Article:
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Where Is Your Family From?
A Passover Story.

Where Is Your Family From?A Passover Story.

 

Photo: Necee Regis

 

 

By Necee Regis

 

I’m a sucker for ritual. So Passover is naturally one of my favorite holidays. I love going to a Seder, reading the 3,000-year-old prayers, and eating the same prescribed foods at the same predetermined times during the meal.

This would be perfectly normal, even expected, if I were Jewish. But I’m not; I’m Catholic. Well, ex-Catholic to be precise, though one can never really escape their heritage. I’m steeped in doctrine and pickled in a culture I wear like skin. My upbringing, with its layers of storytelling and drama, miracles and mysteries, allows me to appreciate this ancient ceremony of freedom and redemption. And I love the food. Pass me a matzo, some gefilte fish, and lots of beet-stained horseradish and I’m in heaven.

My ex-boyfriend Ray introduced me to Passover. As a young boy in Cincinnati in the 1950s, Ray sang the Passover Kiddush on TV. He’s that Jewish. When we lived together, he’d pull out his family’s precious Maxwell House Haggadahs, with their blue and white food-stained covers, and we’d host big communal feasts. The meal had its own distinct variations based on his family traditions from Minsk. And since Ray was vegetarian, as his ancestors were not, he added spicy Indian dahl matzo ball soup to the menu. The broth, made with pureed yellow split peas and mustard seeds, was a tangy, cumin-scented wonder.  I can’t remember what we substituted for lamb shank.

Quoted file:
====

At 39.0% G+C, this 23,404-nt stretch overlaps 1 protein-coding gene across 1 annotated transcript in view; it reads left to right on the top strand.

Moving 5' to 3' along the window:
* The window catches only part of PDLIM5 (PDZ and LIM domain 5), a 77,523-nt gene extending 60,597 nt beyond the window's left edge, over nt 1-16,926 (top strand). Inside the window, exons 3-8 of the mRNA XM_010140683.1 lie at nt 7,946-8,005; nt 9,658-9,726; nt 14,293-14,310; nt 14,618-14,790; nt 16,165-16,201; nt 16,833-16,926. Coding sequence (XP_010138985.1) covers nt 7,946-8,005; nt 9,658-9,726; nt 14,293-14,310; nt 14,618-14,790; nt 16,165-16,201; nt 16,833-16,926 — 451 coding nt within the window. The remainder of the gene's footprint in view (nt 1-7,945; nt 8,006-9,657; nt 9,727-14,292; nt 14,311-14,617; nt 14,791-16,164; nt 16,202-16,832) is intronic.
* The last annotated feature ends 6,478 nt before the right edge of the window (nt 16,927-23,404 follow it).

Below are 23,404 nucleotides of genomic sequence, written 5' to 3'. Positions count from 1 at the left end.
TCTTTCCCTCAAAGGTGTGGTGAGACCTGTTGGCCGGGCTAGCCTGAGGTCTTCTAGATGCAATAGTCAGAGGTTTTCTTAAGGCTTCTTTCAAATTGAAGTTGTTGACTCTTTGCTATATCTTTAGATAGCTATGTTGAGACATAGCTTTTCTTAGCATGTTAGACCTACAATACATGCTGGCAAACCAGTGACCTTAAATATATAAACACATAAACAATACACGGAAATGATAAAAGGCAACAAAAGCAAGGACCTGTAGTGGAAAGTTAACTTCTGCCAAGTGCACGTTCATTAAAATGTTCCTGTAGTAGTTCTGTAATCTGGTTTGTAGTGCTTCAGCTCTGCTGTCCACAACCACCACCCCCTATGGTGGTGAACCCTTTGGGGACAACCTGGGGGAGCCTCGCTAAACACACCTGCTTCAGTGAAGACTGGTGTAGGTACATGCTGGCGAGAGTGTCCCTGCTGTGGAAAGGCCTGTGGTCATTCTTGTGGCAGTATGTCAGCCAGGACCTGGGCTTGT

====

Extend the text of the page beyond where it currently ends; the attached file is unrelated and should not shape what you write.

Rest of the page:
My favorite part of the ceremony was when we read together–aloud–the names of all the plagues. With each intonation we dipped our fingers into a glass of wine and placed a blood-red drop on the rim of our lily-white porcelain plates. Frogs. Boils. Locusts. Lice. Hail. The merging of sound and action, color and symbol, was as potent as any work of art.

Years later, my husband Louis introduced me to a first course soup of steaming hot water poured over a hard-boiled egg. In his family lore, this symbolized a time when money for chicken broth was scarce. Even though they now could well-afford it, they honored their ancestors by continuing this watery tradition. With some pepper and a lot of salt it was quite tasty.

When my marriage unraveled, I moved to Miami Beach and found myself alone in an unfamiliar landscape. With spring in the air, Passover loomed like an emotional blotch on my empty calendar. I yearned to feel connected to something larger than myself, and so asked my new friend Anne—whose husband was Jewish—what they were doing for the holidays. The next day, she called with an invitation to her mother-in-law’s home.

“I’m thrilled,” I said. “What can I bring?”

“Nothing. Marty says they’re short on ritual side, but they’ll have plenty of food. We’ll pick you up before sunset.”